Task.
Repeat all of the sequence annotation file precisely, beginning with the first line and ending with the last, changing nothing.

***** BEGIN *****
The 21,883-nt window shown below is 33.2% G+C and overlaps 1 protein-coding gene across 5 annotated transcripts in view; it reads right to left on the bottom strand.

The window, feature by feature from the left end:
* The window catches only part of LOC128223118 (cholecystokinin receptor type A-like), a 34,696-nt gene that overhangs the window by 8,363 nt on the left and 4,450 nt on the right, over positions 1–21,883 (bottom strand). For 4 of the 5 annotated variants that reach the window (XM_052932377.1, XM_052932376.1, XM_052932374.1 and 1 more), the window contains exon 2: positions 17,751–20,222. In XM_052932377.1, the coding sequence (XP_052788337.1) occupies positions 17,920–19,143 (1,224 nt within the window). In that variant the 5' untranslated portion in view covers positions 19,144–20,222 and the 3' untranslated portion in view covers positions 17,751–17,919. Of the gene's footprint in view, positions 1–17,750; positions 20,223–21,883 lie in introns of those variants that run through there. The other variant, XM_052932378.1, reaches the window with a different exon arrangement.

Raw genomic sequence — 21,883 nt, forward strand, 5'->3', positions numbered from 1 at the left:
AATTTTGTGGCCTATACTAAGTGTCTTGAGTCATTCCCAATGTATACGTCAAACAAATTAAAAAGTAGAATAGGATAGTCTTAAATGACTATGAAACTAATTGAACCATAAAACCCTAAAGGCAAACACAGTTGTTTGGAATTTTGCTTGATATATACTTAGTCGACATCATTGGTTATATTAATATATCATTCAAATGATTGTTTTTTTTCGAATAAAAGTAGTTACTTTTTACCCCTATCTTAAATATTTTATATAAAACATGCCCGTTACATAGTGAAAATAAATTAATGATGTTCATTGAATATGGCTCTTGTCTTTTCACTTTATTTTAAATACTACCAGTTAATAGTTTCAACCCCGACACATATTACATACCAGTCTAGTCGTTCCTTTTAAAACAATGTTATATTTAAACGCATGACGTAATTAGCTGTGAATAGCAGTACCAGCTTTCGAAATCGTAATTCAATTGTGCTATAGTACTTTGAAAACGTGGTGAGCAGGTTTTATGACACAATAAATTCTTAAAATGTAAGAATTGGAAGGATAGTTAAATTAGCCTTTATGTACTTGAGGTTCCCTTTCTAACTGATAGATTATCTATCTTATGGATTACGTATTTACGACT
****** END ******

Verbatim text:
The 21,883-nt window shown below is 33.2% G+C and overlaps 1 protein-coding gene across 5 annotated transcripts in view; it reads right to left on the bottom strand.

The window, feature by feature from the left end:
* The window catches only part of LOC128223118 (cholecystokinin receptor type A-like), a 34,696-nt gene that overhangs the window by 8,363 nt on the left and 4,450 nt on the right, over positions 1–21,883 (bottom strand). For 4 of the 5 annotated variants that reach the window (XM_052932377.1, XM_052932376.1, XM_052932374.1 and 1 more), the window contains exon 2: positions 17,751–20,222. In XM_052932377.1, the coding sequence (XP_052788337.1) occupies positions 17,920–19,143 (1,224 nt within the window). In that variant the 5' untranslated portion in view covers positions 19,144–20,222 and the 3' untranslated portion in view covers positions 17,751–17,919. Of the gene's footprint in view, positions 1–17,750; positions 20,223–21,883 lie in introns of those variants that run through there. The other variant, XM_052932378.1, reaches the window with a different exon arrangement.

Raw genomic sequence — 21,883 nt, forward strand, 5'->3', positions numbered from 1 at the left:
AATTTTGTGGCCTATACTAAGTGTCTTGAGTCATTCCCAATGTATACGTCAAACAAATTAAAAAGTAGAATAGGATAGTCTTAAATGACTATGAAACTAATTGAACCATAAAACCCTAAAGGCAAACACAGTTGTTTGGAATTTTGCTTGATATATACTTAGTCGACATCATTGGTTATATTAATATATCATTCAAATGATTGTTTTTTTTCGAATAAAAGTAGTTACTTTTTACCCCTATCTTAAATATTTTATATAAAACATGCCCGTTACATAGTGAAAATAAATTAATGATGTTCATTGAATATGGCTCTTGTCTTTTCACTTTATTTTAAATACTACCAGTTAATAGTTTCAACCCCGACACATATTACATACCAGTCTAGTCGTTCCTTTTAAAACAATGTTATATTTAAACGCATGACGTAATTAGCTGTGAATAGCAGTACCAGCTTTCGAAATCGTAATTCAATTGTGCTATAGTACTTTGAAAACGTGGTGAGCAGGTTTTATGACACAATAAATTCTTAAAATGTAAGAATTGGAAGGATAGTTAAATTAGCCTTTATGTACTTGAGGTTCCCTTTCTAACTGATAGATTATCTATCTTATGGATTACGTATTTACGACT